When I was a lot younger, I remember always being frustrated with my swimming goggles fogging up. I just wanted to swim without any interruptions, but every few minutes I had to take off my goggles and give them a rinse because they’d be completely fogged over.
I didn’t know what caused it. I remember there were days when I’d naively think: “Maybe today my goggles won’t fog over.” It was just wishful thinking. Within a few minutes, it’d fog over no matter how much I was hoping that it wouldn’t.
I remember I’d buy new goggles hoping that it would magically keep the fog away. It didn’t. I remember friends would tell me the solution was to avoid touching the lens with my fingers. It didn’t last long. Friends told me to coat the lens with my spit, and I thought they were messing with me, but I had nothing to lose at this point so I did it. It actually kinda worked, but again, not for very long.
Fogged up swimming goggles were the bane of my existence when I was younger. Now that I am a lot older and wiser, I can finally say: not anymore. When the internet became popular, I scoured swimming forums and online articles for the best ways to stop swimming goggles from fogging up. I’ve also since learned why swimming goggles fog up in the first place, and knowing this can help prevent it from happening.
Based on personal experience, talking with others, and some online research, the best ways to stop swimming goggles fogging up are to get a pair of goggles that fit you well, keep it clean, treat it with an anti-fog spray, use baby shampoo, cool your face with cold water, coat the lens with saliva, and not to ever touch the lens with your fingers. Don’t follow all of these tips at the same time; do them only when appropriate.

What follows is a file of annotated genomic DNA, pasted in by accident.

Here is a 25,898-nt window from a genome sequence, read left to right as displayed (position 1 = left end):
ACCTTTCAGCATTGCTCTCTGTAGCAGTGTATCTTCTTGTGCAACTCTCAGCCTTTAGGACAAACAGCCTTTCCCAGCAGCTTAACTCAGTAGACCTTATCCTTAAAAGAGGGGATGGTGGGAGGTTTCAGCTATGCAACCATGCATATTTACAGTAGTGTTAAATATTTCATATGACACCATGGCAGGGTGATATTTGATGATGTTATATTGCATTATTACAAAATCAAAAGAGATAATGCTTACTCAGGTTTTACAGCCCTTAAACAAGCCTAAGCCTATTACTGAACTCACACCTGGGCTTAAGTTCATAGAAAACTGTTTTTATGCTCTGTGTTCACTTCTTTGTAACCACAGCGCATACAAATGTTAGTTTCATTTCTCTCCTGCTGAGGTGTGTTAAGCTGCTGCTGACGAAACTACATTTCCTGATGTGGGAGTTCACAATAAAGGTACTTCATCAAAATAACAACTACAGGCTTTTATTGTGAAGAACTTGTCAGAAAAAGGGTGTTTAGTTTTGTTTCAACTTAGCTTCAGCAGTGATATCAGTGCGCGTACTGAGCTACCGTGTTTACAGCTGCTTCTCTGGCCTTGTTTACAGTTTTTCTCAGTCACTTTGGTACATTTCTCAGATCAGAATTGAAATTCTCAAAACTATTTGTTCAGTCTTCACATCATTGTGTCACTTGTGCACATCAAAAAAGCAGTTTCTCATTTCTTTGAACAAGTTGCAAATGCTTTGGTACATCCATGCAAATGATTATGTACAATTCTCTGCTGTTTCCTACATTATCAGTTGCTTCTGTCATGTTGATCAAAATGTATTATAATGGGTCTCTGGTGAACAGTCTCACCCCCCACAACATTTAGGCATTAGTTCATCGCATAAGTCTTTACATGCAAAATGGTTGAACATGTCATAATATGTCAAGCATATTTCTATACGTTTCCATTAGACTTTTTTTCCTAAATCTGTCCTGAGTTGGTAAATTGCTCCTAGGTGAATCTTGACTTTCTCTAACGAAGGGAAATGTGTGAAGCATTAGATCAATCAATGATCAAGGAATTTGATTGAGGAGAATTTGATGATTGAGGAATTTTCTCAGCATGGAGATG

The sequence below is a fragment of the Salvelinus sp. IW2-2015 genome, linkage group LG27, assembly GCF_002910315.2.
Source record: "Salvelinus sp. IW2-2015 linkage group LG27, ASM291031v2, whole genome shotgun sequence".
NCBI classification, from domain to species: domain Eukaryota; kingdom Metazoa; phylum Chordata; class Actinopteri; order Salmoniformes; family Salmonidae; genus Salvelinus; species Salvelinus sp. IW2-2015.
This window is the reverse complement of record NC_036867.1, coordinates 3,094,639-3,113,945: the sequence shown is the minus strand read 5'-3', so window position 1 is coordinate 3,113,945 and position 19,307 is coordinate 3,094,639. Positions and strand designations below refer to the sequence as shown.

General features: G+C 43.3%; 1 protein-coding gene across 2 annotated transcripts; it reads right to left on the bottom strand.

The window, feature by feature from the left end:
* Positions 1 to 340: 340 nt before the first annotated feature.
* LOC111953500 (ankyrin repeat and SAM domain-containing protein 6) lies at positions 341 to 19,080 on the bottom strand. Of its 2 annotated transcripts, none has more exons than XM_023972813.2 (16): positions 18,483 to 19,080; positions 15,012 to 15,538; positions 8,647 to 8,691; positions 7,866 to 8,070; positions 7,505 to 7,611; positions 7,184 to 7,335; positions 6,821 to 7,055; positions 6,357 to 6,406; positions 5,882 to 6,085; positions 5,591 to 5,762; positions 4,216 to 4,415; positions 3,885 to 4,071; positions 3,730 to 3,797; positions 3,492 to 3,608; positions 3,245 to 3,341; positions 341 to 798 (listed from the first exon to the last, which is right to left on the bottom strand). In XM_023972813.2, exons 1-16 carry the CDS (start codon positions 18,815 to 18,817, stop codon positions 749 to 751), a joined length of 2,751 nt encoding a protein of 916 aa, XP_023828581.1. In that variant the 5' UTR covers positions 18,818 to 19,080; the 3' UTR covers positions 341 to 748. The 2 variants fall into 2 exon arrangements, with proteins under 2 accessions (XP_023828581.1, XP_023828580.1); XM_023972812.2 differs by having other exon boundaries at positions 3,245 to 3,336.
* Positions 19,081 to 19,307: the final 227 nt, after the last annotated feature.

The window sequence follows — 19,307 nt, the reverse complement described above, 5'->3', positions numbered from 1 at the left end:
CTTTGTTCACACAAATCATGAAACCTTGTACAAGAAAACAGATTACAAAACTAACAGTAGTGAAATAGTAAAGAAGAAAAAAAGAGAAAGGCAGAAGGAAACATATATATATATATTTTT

After discovering these tips, I was glad to learn that some of the advice I received when I was young was, in fact, good advice. But I still wasn’t sure why. Read on, and I will also discuss why swimming goggles fog up in the first place and how these tips can prevent it from happening.
Why do goggles and dive masks fog up?
First off, this is not an issue that is exclusive to swimming goggles. If you were to swim with a dive mask, for instance, it would also fog up eventually. You’ve also probably noticed that your bathroom mirror will fog up when you take a hot shower, your glasses fog up when you exhale with a mask on, or that your car windows will fog up when it’s cold outside and you’re cranking the heat up. These are all symptoms of the same problem, and that problem is condensation.
Condensation can occur when your cold swimming goggles come into contact with significantly warmer air, resulting in the surrounding moisture forming water droplets that fog up your lenses.
When you get in the pool, the pool water is cold and your body temperature is a lot warmer. With goggles on, the temperature outside of the goggles is cold, but the temperature inside is very warm since your body is constantly generating heat and there is no air circulation inside the goggles.
Can you see how, as the temperature rises, eventually one’s goggles will fog up? That’s why you can get a few minutes of no fog until the temperature inside rises to a certain point and condensation starts to form. We can use this knowledge to our advantage to limit how quickly it fogs up.
How to keep swimming goggles from fogging up
Keep your goggles clean
When you first buy a new pair of swim goggles, it should come with an anti-fog coating applied by the manufacturer. This coating will not last forever, but you can make it last for a lot longer than most people by doing the following.
First, always rinse your goggles after every use by running it under warm water. This helps wash off the chlorine and other chemicals lingering on the goggles that might damage the coating.
Second, always dry your goggles with a towel or microfiber cloth. Leaving water droplets on it can cause water streaks to form which also obscures your vision. Actually, the main concern is mold growth; if you notice a white powdery substance or black dots on your goggles, that’s mold, and you need to thoroughly wash them off.
Never touch the lens with your fingers